Secretary-General Ban Ki-moon today challenged representatives from over 150 governments to halve the number of lives lost due to disasters by 2015.
“I challenge you to set a target,” Mr. Ban said in a video message to some 1,500 delegates attending a disaster risk reduction conference in Geneva.
In addition to reducing the loss of life from disasters by half by 2015, the Secretary-General also challenged those gathered to work to significantly reduce economic losses resulting from earthquakes, floods, storms, landslides and other destructive events.
Also speaking at the opening of the three-day UN-backed Global Platform for Disaster Risk Reduction was Under-Secretary-General for Humanitarian Affairs John Holmes, who said “the time is long overdue to move disaster risk reduction to the centre of the development agenda.”
According to the UN International Strategy for Disaster Reduction (UNISDR), one of the meeting’s sponsors, some 236,000 people lost their lives last year in 300 disasters, while damages exceeded $180 billion.
“Risks are growing, especially in poor countries,” noted the Secretary-General. “In many parts of the world, we are losing ground. Moreover, it is clear that climate change is making things worse.”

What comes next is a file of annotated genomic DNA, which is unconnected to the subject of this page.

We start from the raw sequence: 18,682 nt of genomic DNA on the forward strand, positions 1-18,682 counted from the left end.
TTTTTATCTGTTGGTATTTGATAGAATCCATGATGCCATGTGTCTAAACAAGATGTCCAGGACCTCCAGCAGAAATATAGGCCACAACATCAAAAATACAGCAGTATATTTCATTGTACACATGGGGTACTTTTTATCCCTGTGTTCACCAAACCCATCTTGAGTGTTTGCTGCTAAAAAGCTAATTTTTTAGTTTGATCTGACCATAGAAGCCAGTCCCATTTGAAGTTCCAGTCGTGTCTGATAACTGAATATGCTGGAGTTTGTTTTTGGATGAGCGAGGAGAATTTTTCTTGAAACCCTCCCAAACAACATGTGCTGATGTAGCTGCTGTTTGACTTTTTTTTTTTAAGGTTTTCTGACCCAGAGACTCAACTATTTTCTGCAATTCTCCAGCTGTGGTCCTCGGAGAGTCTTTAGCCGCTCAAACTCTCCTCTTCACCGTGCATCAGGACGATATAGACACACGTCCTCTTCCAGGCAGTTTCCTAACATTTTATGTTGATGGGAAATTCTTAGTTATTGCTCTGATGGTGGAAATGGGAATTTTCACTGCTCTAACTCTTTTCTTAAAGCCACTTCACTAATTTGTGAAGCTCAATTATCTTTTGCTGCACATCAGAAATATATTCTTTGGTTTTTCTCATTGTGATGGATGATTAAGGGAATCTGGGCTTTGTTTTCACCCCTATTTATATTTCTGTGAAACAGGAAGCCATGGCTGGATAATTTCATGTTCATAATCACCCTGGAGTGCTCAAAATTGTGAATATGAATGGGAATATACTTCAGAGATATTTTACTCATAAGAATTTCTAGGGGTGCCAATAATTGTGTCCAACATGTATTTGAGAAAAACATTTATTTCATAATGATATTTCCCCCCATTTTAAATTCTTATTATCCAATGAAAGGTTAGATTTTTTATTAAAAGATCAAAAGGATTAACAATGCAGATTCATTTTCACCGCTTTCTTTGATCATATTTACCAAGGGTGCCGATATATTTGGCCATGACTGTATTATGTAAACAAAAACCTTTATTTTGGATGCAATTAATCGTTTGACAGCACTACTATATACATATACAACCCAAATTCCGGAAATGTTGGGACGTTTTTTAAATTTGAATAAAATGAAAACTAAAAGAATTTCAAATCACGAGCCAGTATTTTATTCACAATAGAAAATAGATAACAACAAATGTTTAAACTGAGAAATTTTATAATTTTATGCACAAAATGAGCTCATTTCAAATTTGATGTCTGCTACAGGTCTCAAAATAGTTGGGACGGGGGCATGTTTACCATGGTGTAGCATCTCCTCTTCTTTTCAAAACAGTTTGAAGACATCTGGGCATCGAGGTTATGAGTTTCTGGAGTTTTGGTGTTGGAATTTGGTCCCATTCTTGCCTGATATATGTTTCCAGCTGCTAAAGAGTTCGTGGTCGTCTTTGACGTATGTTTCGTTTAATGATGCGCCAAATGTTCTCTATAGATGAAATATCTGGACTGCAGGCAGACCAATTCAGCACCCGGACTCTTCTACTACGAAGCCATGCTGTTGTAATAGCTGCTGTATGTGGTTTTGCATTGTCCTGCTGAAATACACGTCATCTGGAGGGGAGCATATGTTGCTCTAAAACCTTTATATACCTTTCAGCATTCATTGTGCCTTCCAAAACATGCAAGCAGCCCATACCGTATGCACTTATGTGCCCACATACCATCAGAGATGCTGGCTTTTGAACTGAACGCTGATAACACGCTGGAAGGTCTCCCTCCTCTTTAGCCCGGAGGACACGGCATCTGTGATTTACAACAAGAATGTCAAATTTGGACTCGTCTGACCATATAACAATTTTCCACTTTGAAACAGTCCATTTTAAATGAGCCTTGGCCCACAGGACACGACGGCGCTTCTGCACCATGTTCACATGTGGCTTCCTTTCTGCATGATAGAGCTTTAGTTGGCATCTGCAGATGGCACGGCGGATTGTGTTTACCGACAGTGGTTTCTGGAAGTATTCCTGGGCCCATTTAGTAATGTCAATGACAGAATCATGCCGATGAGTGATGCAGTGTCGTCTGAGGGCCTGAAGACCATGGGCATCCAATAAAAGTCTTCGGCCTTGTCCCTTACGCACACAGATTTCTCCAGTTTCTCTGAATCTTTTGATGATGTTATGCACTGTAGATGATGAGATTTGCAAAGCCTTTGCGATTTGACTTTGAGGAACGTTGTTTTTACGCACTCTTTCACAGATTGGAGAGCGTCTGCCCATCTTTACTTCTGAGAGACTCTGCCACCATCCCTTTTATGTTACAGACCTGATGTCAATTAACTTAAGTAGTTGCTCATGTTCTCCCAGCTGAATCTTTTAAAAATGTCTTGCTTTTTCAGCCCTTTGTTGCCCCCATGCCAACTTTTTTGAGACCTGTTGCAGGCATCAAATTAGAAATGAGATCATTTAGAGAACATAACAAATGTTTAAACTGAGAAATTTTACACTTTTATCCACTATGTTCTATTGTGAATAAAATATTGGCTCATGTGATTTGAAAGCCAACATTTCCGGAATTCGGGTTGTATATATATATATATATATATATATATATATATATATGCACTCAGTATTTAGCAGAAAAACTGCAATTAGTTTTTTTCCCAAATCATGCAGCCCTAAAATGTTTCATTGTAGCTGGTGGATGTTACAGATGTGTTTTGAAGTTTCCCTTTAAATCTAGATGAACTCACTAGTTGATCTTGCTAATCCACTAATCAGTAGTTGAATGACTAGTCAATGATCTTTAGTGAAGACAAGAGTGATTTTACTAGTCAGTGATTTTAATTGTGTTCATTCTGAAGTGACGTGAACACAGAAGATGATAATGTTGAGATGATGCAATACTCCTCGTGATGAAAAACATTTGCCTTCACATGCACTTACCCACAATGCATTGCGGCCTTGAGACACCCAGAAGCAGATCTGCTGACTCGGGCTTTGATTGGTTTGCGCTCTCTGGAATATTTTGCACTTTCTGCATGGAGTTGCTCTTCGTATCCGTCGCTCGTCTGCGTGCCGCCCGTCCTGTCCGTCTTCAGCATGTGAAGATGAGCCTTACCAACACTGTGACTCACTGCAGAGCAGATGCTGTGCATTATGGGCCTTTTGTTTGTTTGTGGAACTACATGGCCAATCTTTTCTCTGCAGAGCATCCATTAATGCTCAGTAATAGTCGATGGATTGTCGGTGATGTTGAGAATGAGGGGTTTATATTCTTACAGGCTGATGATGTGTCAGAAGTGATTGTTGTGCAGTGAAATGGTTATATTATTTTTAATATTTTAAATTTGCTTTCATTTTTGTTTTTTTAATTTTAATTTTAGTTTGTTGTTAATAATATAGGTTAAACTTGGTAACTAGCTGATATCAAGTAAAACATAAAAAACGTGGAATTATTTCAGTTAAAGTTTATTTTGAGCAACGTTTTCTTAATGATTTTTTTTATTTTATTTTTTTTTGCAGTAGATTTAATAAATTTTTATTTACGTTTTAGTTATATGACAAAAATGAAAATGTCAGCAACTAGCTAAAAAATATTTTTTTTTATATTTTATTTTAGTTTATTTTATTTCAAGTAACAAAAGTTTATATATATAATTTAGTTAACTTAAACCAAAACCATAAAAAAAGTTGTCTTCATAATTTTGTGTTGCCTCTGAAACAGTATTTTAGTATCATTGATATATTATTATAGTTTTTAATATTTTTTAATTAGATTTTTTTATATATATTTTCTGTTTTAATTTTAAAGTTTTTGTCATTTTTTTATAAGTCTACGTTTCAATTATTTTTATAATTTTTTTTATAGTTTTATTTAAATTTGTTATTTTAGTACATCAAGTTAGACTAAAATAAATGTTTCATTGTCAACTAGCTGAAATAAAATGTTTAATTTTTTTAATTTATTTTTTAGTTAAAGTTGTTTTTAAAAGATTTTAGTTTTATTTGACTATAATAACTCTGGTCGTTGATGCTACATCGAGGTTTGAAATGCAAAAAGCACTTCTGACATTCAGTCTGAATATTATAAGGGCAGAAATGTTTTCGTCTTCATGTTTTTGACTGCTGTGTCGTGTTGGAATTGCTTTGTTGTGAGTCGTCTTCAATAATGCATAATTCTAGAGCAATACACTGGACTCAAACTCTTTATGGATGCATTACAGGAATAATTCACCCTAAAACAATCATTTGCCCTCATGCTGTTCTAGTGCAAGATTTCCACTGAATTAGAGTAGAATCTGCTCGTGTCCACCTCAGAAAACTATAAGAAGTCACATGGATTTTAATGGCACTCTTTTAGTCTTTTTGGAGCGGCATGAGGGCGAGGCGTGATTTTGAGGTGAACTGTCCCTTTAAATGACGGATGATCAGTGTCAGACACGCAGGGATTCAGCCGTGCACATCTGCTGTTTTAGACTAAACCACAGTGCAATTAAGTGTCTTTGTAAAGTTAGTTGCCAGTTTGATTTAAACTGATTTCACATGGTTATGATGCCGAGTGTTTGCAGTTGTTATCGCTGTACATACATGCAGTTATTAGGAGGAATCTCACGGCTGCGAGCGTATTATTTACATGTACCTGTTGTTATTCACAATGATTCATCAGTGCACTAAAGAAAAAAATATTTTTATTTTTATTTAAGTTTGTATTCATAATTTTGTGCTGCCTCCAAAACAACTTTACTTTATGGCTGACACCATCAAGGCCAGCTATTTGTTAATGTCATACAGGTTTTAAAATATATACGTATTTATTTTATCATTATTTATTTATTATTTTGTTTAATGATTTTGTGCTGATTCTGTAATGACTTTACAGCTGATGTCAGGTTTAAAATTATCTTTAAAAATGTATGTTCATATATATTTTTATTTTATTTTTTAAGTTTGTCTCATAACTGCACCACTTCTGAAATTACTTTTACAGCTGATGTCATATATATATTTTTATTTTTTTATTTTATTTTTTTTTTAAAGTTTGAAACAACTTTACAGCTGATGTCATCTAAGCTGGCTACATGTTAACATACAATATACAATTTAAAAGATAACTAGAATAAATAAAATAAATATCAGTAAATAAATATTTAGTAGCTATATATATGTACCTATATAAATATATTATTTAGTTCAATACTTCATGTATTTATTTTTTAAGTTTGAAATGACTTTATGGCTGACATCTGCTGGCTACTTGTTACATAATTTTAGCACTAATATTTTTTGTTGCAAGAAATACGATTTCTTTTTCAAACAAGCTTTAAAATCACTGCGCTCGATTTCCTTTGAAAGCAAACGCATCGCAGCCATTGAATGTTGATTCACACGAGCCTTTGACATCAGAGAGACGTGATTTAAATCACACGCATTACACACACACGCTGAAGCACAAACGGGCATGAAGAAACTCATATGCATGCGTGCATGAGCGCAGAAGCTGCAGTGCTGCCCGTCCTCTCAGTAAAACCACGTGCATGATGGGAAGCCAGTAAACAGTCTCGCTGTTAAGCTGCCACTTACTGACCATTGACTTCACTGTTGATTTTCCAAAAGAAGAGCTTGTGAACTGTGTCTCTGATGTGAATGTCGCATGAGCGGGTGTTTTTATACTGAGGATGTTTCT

He said the UN climate change conference, set for Copenhagen in December, must also look at steps to reduce disasters. Coupling a successful Copenhagen meeting with the already completed Hyogo Framework for Action, the 10-year programme adopted in 2005 which calls for investing heavily in disaster preparedness, “We can achieve a triple win – against poverty, against disasters and against climate change.”
Mr. Ban also spoke about the Copenhagen conference in a video message to today’s high-level dialogue in Manila on the issue of climate change in the Asia-Pacific region. He noted that the December meeting must address Asia’s shrinking glaciers that threaten water supplies and food security for hundreds of millions of people, and rising sea levels that could inundate many Asian islands and cities.
“As we look forward to Copenhagen, I have a simple message for the countries of Asia and the Pacific,” he said. “You must be part of the long-term solution.
“You must help us seal a deal that addresses mitigation, adaptation, financing and governance,” he said, “a deal that is ambitious, comprehensive and fair.”